By Patrick Barron, Opinion Writer
I will never forget the night of November 4, 2008. As a kid, I watched CNN declare Barack Hussein Obama II, the 44th President of the United States of America. It warmed my heart to see that I was not the only individual who rejoiced knowing the next president would be an African-American.
This was a first for the country and a dream come true for me.
It was a culmination of the American Dream: a black man holding the most powerful position in a country which historically oppressed his people. Many African-Americans believed that we had finally overcome our struggles as many Americans of countless backgrounds helped make Obama’s inauguration possible.
However, what was most notable of Obama was how he helped instill hope in us and set the blueprint for future generations. It was possible to achieve the American Dream.
Many critics, including racists, did not wish to see him succeed. Among these opponents were those behind the “Birther movement”, who falsely cited his illegitimacy as president claiming he was not born in the U.S. Many also labelled him a “one-term president”. Though it took strength and discipline, Obama eventually countered his antagonists by becoming one of our better presidents.
Although a number of people wanted Obama to fail and even sabotaged his plans, their “success” was hollow. It was an empty victory as his proposed policies, which he intended to help millions of Americans, became watered-down laws. We know that Obama was not always in the clear with his comments and polices, but he was our black president.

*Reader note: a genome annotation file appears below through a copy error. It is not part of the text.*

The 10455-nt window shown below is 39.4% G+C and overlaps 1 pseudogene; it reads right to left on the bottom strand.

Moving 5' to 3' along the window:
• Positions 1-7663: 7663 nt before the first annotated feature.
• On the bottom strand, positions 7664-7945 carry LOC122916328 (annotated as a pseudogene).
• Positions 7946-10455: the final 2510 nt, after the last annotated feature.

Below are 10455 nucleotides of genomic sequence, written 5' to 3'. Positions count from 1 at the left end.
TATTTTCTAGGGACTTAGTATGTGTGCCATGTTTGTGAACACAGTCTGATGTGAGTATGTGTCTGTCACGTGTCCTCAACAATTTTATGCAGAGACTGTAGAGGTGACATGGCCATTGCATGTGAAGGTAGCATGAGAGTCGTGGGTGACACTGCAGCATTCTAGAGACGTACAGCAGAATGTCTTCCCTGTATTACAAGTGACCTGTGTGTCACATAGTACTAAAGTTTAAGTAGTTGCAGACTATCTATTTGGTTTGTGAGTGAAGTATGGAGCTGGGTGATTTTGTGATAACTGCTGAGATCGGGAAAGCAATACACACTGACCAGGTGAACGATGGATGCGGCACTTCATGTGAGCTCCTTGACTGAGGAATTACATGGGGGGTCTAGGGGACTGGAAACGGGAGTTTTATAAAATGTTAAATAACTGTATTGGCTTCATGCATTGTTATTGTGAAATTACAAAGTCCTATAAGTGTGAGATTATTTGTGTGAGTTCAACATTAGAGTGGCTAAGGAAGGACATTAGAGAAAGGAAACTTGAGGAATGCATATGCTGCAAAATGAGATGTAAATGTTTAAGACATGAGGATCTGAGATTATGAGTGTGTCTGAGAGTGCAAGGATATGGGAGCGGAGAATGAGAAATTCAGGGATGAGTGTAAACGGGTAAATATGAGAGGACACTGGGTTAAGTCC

Yes, some of us blindly followed him, wrong to do, but when a person admires another individual it is difficult not to.
Additionally, Obama expanded the recipe for black aspirations by including the President of the United States. Millions of young African-Americans have known of male white presidents. One day, young black people across the nation will learn of an amazing president who helped us recover from one of the worst national recessions.
According to last year’s U.S. Bureau of Labor Statistics report, our unemployment rate is 4.7 percent which mirrors the booming economy before the recession. Barack Obama was the president who guided us out of that terrible slump.
No reward is greater than the ecstatic reaction of a black child who knows of the first black family in the White House. We often hear of former presidents who are idolized by the younger generation. African-Americans are proud to know that Obama will be on the list of the greatest presidents our country has ever had.
Regardless of a person’s ideological belief, one can concede Obama’s great importance to blacks in the country. Throughout our country’s history, there have been attempts by other distinguished African-Americans such as Shirley Chisholm and Jesse Jackson to become President; Obama won it.
For us, when Obama was inaugurated, it was as if the baton in the fight for minority equality had been passed on. Two terms and several achievements later, such as Obamacare and ending the costly war in Iraq, Obama has done the American people a great public service.
According to CNN, Obama left office with one of the highest approval ratings of an outgoing President as 60 percent of adult Americans were in favor of him.
Obama gave many of us reason to believe that change can result in a better America for all.
History repeats itself and one day, American will have another black president.
Weathering the harsh storm from some of his staunchest adversaries, Obama remained cool, calm, and collected during his presidential terms.
I miss President Obama and it gives me much needed comfort to know that the African-American community feels the same too.
A version of this article appeared in the Tuesday, January 24th print edition.
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